Essay about BioArtifical Heart

Submitted By mbarscheski
Words: 1295
Pages: 6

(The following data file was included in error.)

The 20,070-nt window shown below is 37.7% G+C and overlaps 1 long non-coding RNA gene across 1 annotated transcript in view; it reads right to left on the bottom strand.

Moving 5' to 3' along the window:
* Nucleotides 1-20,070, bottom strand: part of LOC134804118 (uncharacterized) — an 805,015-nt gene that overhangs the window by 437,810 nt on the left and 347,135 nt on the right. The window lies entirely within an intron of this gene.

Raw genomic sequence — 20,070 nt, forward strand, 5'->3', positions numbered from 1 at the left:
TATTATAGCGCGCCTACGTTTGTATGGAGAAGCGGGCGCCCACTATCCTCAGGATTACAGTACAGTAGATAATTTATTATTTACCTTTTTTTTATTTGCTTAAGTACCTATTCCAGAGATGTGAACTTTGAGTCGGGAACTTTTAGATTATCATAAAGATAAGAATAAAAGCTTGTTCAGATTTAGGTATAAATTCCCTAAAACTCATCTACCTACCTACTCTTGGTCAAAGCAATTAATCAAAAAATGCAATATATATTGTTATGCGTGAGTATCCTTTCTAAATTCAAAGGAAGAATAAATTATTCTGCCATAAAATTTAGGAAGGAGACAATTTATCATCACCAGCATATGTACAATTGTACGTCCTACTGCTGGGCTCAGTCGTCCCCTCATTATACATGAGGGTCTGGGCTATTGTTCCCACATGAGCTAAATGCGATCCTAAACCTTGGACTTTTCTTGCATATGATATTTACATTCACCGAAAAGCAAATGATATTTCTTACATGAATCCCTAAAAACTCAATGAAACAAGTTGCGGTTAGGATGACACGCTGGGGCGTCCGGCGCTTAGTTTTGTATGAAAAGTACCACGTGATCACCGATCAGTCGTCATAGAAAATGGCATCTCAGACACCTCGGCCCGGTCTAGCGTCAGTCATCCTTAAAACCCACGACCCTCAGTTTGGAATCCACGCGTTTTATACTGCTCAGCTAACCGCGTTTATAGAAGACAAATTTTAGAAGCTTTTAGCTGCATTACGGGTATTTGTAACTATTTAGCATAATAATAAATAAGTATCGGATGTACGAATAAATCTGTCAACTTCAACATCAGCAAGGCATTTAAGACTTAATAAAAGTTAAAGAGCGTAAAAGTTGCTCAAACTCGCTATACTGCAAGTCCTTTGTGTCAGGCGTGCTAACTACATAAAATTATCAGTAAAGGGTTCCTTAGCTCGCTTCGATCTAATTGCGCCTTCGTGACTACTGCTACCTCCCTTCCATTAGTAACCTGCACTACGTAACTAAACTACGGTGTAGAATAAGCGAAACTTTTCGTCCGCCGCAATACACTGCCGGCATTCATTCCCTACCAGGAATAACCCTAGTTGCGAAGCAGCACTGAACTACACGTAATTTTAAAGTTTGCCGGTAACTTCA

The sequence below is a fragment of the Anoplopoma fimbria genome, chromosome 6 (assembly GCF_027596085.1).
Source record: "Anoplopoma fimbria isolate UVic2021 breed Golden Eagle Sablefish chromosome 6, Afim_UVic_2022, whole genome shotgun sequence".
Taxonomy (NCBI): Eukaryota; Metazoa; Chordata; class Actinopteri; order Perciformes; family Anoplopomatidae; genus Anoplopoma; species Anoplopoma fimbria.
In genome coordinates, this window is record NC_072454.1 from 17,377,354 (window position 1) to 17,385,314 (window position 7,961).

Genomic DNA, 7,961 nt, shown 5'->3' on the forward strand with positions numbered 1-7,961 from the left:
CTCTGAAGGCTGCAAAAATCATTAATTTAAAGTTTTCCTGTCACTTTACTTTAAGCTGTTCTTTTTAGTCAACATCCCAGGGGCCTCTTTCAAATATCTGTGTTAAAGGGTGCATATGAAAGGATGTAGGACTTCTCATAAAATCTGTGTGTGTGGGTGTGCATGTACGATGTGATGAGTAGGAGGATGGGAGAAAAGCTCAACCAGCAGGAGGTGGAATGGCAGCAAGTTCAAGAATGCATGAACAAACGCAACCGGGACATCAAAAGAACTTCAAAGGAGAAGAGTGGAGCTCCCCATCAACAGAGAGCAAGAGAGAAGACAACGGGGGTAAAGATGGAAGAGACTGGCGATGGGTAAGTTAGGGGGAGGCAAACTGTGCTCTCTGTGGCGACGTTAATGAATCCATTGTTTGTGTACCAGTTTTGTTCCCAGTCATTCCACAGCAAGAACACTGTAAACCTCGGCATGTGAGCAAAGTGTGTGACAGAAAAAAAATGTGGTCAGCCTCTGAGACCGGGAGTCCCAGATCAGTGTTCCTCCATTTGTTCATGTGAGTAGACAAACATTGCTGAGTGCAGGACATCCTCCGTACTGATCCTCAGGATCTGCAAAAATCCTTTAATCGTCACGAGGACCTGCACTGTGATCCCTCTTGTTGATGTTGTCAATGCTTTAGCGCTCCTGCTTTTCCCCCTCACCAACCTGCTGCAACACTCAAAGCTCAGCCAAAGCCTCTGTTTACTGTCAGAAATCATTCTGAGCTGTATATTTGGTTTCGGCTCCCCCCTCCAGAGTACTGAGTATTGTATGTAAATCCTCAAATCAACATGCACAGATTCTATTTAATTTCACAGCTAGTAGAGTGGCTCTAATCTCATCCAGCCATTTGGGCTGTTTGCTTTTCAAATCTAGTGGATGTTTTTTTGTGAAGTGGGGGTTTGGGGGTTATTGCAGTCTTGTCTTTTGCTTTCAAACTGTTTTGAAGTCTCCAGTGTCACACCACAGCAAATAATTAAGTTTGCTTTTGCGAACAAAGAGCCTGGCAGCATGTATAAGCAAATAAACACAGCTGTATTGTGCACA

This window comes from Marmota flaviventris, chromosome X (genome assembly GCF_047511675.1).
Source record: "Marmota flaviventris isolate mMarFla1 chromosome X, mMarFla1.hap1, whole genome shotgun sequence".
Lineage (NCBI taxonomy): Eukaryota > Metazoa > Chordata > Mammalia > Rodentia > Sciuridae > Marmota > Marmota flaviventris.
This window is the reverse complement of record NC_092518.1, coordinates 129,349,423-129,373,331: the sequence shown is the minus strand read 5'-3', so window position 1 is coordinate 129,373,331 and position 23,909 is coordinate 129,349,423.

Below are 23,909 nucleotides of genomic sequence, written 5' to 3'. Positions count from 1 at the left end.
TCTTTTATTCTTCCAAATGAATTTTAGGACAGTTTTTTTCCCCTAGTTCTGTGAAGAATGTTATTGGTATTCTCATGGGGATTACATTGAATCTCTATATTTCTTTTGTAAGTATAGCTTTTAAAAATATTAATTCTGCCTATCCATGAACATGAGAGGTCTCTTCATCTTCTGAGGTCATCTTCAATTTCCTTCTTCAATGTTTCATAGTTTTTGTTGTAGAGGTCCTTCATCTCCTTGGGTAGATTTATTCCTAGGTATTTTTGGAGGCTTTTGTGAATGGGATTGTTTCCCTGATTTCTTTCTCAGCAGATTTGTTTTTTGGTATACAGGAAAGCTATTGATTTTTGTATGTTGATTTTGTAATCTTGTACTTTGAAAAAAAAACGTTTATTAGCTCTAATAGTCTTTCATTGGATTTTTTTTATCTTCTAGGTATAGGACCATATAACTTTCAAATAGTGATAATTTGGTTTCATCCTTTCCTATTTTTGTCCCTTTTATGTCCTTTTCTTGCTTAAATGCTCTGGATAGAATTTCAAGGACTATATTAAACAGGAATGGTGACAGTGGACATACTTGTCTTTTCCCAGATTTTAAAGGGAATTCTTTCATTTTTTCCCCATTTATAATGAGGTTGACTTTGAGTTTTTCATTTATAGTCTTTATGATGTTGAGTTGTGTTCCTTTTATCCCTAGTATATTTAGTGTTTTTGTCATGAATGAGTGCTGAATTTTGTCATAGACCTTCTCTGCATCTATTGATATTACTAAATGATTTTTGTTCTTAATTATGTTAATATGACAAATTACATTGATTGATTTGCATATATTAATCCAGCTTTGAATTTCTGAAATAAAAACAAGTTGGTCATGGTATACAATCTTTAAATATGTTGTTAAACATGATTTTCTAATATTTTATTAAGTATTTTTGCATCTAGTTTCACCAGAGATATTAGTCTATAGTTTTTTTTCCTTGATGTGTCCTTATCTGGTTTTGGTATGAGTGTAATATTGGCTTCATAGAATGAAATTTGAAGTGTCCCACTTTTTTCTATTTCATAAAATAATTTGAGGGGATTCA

Bioengineering a New Heart When a heart is failing, there are not many treatments options available other than transplanting a donor heart that is in better condition. Although this method has been proven to be effective, the patient with the new heart will face a life of immunosuppression drugs and laundry list of possible other complications, including issues with their kidneys and that is if they are lucky enough to obtain a donor heart. As the science of bioengineering progresses, the possibility for creating replacement organs no longer seems to be just an idea. With the rate of heart failure on the rise and the severe lack of donor hearts, scientists have been working on several potential new treatments, injectable biomaterial, myocardial patches, and even a whole bioartificial heart, but these new biotechnologies bring upon a slew of bioethical issues that must be sorted out before the science will be able to advance. As of 2008, heart failure is a condition that affects about 22 million people worldwide, 5 million of those cases are in the United States. Those numbers have only been growing. Once a heart has reached end-stage failure, the only option for that patient is to have a donor heart transplanted. This whole procedure, while it has been proven to work, is much more complicated than just cutting out someone’s heart and sewing it into someone else. Several aspects have to be similar for a donor heart to be properly matched, such as the donor’s and recipient’s body size and weight. Location to the hospital is also another consideration, due to the fact that thoracic organs can only survive outside the body for about 4-6 hours. On top of that, the major histocompatibility complex (MHC) must be as similar as possible; the body will reject the organ if they are too different. With the millions of possible MHCs, an exact match is very unlikely, so the recipient will then have to use drugs to suppress the immune system for the rest of his or her life. The operation itself has a risk of organ rejection, sepsis, and other secondary infections. The required use of immunosuppression drugs after the operation will only increase the risk of developing the mentioned difficulties. The kidney issues that appear after a transplant are typically caused by the immunosuppression drugs themselves. With all the complications associated with heart transplants, any type of new technology in this field has many obstacles to overcome to prove it is a better treatment. Scientists have been developing technologies that will not only increase the availability of donor hearts, but will also dissolve the need for immunosuppressive drugs and may even disband the need for the heart transplant surgery all together. Tissue engineering seems to be the most promising technology in organ replacement. The idea behind this technology is utilizing as much of the patient’s own cells as possible. This eliminates the many of the problems with organ rejection and immune system suppression. To create this bioartifical heart, a donor heart is essentially washed with detergents to remove all of the cells that belonged to the previous owner, but leaving the main structural framework of the heart. The recipient’s cells are then grown and allowed to attach to the empty scaffold, thus creating a new, structurally sound, and functional heart. There have been some setbacks with this procedure such as low survival rates for the newly grown cells and the inability to fully impregnate the donor heart with the grown cells. One group of research have successfully decellularized and re-cellularized rat hearts. Eight days of maturation later, the hearts were drug responsive and contracting. Researchers are making progress with these difficulties, but clinically acceptable applications are still some years away. Other ways that tissue engineering is aiding in the search for new heart transplant technologies is by trying to avoid the need for a transplant at